Thanks to its renovation the Villa has been brought back to life, now the centre of various cultural activities, a special venue for exhibitions, conferences, events and entertainment.
Moreover, the northern barchessa of the villa hosts the National Archaeological Museum of Fratta Polesine, which in particular, contains important finds regarding the commercial life and craftsmanship of the village of Frattesina, which was situated near the bank of an ancient branch of the Po river. (XII – X Century BC)

 

THE GARDEN

The Garden probably already existed in the Palladian era and the 17th Century, it was said to have been adorned with citrus vases placed on stone pedestals and along the pond walls of a fish pond. The plan of the garden today, favours the historical phase during which the villa was built and underlines some key aspects such as the relationship with the landscape and with the compositional conventions of architecture, from which it borrows formal rules.


The front garden
The historical element of reference of the project was the front of the villa and the movement of the hemicycles of the two ‘Barchesse’ both dominated by the presence of two ancient magnolias. (2). The lawn areas surrounding the fountains with statues (1) have been redefined to form two regular squares of grass delimited by cobblestoned and trachyte paths.

The rear garden
The secret gardens (3) are places designated to flowering plants and to botanic collections, privileging species and varieties used in gardens of the Sixteenth-Seventeenth-centuries.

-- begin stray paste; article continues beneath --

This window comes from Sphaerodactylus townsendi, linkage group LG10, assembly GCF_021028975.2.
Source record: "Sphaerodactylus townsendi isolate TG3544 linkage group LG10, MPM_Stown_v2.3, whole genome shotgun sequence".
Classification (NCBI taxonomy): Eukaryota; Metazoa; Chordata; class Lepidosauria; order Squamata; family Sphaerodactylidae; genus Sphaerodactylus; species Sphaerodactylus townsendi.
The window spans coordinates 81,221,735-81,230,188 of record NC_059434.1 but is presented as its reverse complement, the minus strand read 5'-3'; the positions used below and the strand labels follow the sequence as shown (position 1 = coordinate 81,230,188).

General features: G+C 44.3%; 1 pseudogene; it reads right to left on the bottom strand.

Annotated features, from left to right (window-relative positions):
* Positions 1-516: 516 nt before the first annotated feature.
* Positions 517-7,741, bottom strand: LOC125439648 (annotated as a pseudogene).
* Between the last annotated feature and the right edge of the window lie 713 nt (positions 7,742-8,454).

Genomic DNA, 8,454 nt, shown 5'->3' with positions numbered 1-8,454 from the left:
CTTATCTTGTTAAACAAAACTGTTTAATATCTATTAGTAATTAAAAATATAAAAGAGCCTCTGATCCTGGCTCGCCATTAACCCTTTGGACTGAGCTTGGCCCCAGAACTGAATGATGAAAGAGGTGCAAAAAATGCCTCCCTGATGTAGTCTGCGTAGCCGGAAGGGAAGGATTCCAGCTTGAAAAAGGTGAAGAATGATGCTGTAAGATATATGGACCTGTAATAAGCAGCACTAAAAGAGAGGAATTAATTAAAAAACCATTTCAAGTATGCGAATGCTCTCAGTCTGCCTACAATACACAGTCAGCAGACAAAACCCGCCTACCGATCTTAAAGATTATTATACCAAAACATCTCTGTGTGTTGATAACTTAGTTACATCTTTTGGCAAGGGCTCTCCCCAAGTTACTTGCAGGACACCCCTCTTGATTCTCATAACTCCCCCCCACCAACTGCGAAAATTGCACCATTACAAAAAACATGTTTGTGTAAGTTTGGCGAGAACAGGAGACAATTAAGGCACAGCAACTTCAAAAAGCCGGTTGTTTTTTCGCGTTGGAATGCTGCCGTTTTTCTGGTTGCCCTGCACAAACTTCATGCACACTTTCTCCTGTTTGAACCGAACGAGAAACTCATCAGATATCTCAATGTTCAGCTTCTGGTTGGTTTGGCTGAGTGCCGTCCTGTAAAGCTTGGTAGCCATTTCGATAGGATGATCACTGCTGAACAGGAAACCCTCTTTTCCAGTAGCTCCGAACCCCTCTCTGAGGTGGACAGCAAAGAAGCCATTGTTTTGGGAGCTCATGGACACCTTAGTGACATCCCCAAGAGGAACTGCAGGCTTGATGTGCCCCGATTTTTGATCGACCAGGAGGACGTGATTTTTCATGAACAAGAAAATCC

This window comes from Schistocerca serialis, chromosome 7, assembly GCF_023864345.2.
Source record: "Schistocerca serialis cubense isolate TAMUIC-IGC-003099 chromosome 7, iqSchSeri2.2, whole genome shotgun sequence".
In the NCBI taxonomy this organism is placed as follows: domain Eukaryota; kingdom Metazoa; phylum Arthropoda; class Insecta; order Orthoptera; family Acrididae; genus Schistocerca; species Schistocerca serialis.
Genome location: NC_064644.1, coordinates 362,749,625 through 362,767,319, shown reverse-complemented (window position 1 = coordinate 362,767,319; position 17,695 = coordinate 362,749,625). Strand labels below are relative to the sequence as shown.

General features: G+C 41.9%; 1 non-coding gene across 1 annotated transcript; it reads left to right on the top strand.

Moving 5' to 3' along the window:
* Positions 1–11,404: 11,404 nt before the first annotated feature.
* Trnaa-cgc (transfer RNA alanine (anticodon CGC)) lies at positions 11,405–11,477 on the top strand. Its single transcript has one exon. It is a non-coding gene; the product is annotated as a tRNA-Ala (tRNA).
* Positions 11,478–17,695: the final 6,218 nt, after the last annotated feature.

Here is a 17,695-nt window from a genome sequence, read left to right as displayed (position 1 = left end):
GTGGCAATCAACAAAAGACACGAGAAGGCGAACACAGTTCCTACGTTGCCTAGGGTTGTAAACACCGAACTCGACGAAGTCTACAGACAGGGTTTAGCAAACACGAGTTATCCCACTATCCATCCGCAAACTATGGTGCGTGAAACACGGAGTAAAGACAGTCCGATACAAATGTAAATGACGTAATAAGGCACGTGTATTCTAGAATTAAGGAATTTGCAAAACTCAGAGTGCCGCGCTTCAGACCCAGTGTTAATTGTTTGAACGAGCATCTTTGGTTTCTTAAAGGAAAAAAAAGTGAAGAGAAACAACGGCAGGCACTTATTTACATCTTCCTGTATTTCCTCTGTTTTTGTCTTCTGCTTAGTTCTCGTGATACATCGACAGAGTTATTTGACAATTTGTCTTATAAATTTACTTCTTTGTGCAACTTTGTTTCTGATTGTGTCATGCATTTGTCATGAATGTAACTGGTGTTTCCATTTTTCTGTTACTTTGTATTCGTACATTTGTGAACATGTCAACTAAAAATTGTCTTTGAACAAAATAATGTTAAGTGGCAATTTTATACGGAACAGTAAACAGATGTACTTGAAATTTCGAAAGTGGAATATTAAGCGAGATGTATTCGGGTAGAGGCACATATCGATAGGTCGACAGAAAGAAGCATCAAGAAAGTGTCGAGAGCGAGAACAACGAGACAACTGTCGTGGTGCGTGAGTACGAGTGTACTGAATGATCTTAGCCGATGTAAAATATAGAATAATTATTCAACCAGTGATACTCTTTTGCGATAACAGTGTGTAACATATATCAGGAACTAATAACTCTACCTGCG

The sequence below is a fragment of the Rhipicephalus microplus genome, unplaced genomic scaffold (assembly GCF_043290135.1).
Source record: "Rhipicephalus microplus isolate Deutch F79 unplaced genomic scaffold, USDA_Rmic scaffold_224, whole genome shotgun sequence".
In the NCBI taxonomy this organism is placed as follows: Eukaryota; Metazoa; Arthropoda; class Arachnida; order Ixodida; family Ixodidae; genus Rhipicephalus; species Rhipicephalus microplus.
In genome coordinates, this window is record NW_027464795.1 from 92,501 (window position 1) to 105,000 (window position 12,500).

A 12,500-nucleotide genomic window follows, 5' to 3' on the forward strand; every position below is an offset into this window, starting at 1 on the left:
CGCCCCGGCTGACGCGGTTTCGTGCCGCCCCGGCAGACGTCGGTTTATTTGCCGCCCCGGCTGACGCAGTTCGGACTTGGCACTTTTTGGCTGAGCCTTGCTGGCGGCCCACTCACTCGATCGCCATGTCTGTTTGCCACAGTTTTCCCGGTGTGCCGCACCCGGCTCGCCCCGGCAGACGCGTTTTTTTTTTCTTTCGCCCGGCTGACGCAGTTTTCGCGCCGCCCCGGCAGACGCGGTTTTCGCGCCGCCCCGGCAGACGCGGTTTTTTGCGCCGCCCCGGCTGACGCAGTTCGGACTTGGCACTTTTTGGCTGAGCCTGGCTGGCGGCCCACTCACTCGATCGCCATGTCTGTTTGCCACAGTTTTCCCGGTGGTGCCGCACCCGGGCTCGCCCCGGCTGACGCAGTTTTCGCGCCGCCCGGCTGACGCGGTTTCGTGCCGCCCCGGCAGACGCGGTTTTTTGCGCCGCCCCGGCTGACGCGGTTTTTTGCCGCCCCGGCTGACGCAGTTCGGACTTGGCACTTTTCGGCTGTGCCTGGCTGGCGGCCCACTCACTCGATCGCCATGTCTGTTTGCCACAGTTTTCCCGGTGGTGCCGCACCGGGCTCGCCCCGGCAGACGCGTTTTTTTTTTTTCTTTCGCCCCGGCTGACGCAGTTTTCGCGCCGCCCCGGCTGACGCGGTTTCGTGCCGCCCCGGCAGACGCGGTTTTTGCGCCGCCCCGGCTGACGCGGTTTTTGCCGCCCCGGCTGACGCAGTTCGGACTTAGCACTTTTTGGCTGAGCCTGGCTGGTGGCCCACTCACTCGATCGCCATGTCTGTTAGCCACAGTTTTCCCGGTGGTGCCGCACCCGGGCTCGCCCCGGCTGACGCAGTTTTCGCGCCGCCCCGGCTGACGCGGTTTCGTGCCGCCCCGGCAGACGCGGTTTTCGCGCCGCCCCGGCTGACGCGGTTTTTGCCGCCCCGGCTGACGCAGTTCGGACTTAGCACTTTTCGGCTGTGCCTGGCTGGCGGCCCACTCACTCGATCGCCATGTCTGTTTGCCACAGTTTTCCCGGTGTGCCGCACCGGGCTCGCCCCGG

The specific choices follow what the botanic Francesco Pona of Verona wrote in the book The Paradise of flowers, or the archetype of gardens (Verona 1622), in which he described the taste of the period for rare flowers and in particular, for their form, fragrance and colour.
The botanic composition of the two gardens includes evergreen shrubs and those of middle growth which maintain their aerial part also throughout the wintertime, planted near bulbous plants and perennial grasses which ensure gradual flowering and colour all year round from springtime through to late autumn.
In order to contain the maintenance of infesting grasses and in place of bark mulching, the plantation of several perennial spreading shrubs was preferred, such as the Carastium tormentosurn and the Thymus serpyllun.
Beyond the boundary of the two secret gardens, formed by a hedge of Buxus semper virens (4), is the rear area, conceived as a geometric space characterised by horizontal lines and by a controlled use of the colour, privileging planes and grassy paths distinguished from each other, only by the different height of the grass. There are three main axes of perspective: the central one (5), highlighting the historical alignment axis of the villa in relation to the landscape, and the other two lateral axes framing the Palladian aedicule (6). The long perspectives are marked by straight rectangular grass stretches, while the main double crossed sections are delimited by a border of Istria stones and by the border of Berberis thumbergii. Inside the lawn is left to grow freely.

The little channel